Laiye, China’s answer to UiPath, closes $50 million Series C+

Robotic process automation has become buzzy in the last few months. New York-based UiPath is on course to launch an initial public offering after gaining an astounding valuation of $35 billion in February. Over in China, homegrown RPA startup Laiye is making waves as well.

Laiye, which develops software to mimic mundane workplace tasks like keyboard strokes and mouse clicks, announced it has raised $50 million in a Series C+ round. The proceeds came about a year after the Beijing-based company pulled in the first tranche of its Series C round.

Laiye, six years old and led by Baidu veterans, has raised over $130 million to date according to public information.

Leading investors in the Series C+ round were Ping An Global Voyager Fund, an early-stage strategic investment vehicle of Chinese financial conglomerate Ping An, and Shanghai Artificial Intelligence Industry Equity Investment Fund, a government-backed fund. Other participants included Lightspeed China Partners, Lightspeed Venture Partners, Sequoia China and Wu Capital.

RPA tools are attracting companies looking for ways to automate workflows during COVID-19, which has disrupted office collaboration. But the enterprise tech was already gaining traction prior to the pandemic. As my colleague, Ron Miller wrote this month on the heels of UiPath’s S1 filing:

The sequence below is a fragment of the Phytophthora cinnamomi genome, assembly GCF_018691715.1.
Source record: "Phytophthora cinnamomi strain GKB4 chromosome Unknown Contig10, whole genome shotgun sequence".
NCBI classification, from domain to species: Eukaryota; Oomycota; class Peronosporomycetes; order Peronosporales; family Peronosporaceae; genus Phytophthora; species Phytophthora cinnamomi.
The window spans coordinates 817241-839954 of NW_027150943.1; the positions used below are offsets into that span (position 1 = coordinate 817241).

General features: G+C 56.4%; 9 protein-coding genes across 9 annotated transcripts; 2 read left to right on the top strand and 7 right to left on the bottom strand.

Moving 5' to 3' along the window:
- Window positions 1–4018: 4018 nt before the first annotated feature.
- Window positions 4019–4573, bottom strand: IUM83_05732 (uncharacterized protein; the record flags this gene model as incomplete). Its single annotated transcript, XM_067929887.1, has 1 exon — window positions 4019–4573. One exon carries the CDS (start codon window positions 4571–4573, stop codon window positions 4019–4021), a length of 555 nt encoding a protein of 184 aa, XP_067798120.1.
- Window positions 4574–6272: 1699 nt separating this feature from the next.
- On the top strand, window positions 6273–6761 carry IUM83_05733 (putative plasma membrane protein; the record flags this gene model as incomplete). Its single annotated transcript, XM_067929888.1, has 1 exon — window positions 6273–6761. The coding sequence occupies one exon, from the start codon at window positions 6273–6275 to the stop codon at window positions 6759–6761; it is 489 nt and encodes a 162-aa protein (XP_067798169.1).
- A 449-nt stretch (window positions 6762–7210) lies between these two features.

“The category was gaining in popularity by that point because it addressed automation in a legacy context. That meant companies with deep legacy technology — practically everyone not born in the cloud — could automate across older platforms without ripping and replacing, an expensive and risky undertaking that most CEOs would rather not take.”

In one case, Laiye’s RPA software helped the social security workers in the city of Lanzhou speed up their account reconciliation process by 75%; in the past, they would have to type in pensioners’ information and check manually whether the details were correct.

In another instance, Laiye’s chatbot helped automate the national population census in several southern Chinese cities, freeing census takers from visiting households door-to-door.